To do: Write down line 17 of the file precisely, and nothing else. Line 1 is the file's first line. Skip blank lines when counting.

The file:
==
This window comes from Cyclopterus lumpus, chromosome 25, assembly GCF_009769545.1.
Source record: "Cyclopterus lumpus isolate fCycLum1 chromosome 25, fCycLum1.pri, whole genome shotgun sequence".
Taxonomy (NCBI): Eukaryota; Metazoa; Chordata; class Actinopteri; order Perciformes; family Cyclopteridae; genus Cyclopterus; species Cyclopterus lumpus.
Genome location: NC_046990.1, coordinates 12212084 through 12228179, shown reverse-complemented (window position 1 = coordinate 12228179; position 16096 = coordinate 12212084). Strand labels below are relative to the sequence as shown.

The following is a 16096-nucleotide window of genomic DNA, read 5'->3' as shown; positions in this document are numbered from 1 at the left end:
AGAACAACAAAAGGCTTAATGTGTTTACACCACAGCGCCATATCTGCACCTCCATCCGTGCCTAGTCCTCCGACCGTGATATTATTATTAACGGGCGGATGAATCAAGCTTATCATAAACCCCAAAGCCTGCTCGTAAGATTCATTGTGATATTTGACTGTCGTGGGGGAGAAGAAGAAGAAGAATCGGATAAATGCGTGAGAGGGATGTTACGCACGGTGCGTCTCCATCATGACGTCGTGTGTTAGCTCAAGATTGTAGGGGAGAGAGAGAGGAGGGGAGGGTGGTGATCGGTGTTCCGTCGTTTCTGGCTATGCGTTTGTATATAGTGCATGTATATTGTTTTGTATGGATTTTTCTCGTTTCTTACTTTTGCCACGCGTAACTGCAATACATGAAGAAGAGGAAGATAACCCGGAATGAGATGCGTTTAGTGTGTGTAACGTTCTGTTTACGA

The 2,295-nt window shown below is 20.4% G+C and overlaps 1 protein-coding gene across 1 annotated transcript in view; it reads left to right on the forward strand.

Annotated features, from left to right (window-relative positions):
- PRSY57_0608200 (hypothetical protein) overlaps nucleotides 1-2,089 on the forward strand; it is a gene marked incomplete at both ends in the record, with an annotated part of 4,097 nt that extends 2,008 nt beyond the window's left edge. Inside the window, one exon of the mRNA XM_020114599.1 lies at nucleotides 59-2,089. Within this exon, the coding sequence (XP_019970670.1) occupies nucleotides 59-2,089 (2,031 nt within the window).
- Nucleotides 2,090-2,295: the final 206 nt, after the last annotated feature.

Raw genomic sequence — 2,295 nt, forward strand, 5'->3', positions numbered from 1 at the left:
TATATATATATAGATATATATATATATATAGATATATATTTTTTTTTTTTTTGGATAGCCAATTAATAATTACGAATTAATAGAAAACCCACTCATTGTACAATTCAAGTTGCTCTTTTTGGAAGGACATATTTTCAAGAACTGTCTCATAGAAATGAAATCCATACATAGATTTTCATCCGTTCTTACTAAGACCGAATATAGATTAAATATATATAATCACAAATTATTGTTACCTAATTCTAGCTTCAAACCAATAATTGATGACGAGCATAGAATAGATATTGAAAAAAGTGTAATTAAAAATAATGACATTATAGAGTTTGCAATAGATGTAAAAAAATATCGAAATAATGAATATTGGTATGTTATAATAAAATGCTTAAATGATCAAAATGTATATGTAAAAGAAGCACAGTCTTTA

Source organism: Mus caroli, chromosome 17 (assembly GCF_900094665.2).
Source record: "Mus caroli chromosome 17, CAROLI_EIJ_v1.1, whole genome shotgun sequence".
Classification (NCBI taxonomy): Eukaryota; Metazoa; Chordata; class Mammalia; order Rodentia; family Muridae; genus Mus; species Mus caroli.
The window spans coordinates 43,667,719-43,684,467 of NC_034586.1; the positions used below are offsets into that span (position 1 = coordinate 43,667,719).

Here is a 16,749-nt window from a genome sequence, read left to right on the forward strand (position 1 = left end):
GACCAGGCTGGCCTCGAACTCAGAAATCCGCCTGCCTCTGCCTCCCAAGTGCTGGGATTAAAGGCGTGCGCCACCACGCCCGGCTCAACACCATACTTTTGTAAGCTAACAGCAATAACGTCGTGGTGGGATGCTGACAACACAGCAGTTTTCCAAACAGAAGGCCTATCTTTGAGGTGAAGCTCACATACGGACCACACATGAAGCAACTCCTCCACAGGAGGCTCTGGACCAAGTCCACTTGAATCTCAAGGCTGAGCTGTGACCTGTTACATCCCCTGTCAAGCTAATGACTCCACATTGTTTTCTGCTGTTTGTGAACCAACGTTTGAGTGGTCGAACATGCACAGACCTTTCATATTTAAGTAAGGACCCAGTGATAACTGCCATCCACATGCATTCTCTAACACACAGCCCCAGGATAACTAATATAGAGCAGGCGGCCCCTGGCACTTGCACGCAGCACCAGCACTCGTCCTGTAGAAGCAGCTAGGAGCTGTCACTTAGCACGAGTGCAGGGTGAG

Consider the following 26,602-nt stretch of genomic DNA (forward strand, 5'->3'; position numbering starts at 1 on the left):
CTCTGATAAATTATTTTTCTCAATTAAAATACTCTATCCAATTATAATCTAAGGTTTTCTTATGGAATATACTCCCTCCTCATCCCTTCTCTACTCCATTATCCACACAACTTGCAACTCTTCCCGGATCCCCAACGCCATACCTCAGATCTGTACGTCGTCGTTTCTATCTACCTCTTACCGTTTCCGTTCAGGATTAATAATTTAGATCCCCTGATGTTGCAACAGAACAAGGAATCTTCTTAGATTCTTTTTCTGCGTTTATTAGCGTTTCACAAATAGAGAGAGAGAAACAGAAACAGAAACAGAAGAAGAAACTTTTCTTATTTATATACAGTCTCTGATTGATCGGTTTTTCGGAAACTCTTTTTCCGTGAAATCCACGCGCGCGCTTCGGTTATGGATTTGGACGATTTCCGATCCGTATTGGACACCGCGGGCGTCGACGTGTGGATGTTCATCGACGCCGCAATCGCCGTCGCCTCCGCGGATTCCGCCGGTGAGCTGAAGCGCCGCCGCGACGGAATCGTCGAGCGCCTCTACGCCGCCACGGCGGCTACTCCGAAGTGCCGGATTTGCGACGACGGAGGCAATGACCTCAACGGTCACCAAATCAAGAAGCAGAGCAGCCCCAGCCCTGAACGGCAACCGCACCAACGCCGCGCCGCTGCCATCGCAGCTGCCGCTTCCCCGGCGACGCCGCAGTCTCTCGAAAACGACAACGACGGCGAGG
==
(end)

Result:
Here is a 16,749-nt window from a genome sequence, read left to right on the forward strand (position 1 = left end):